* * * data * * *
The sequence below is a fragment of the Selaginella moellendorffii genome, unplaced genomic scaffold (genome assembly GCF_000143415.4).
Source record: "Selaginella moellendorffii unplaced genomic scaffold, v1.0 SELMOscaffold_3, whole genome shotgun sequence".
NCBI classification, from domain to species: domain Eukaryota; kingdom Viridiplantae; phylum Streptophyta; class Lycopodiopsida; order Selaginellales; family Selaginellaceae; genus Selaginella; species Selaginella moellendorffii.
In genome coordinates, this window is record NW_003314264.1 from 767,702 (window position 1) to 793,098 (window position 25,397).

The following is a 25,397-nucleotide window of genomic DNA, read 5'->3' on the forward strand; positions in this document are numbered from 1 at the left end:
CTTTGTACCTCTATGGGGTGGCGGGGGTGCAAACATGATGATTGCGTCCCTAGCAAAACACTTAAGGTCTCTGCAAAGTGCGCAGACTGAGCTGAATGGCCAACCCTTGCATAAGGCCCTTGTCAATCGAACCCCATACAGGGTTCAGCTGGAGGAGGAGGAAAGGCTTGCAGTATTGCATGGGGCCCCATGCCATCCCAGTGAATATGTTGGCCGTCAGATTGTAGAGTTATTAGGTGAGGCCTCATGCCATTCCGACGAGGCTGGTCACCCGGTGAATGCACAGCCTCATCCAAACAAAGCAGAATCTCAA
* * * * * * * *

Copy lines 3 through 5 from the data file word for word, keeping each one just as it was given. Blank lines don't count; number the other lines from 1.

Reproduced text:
NCBI classification, from domain to species: domain Eukaryota; kingdom Viridiplantae; phylum Streptophyta; class Lycopodiopsida; order Selaginellales; family Selaginellaceae; genus Selaginella; species Selaginella moellendorffii.
In genome coordinates, this window is record NW_003314264.1 from 767,702 (window position 1) to 793,098 (window position 25,397).

The following is a 25,397-nucleotide window of genomic DNA, read 5'->3' on the forward strand; positions in this document are numbered from 1 at the left end: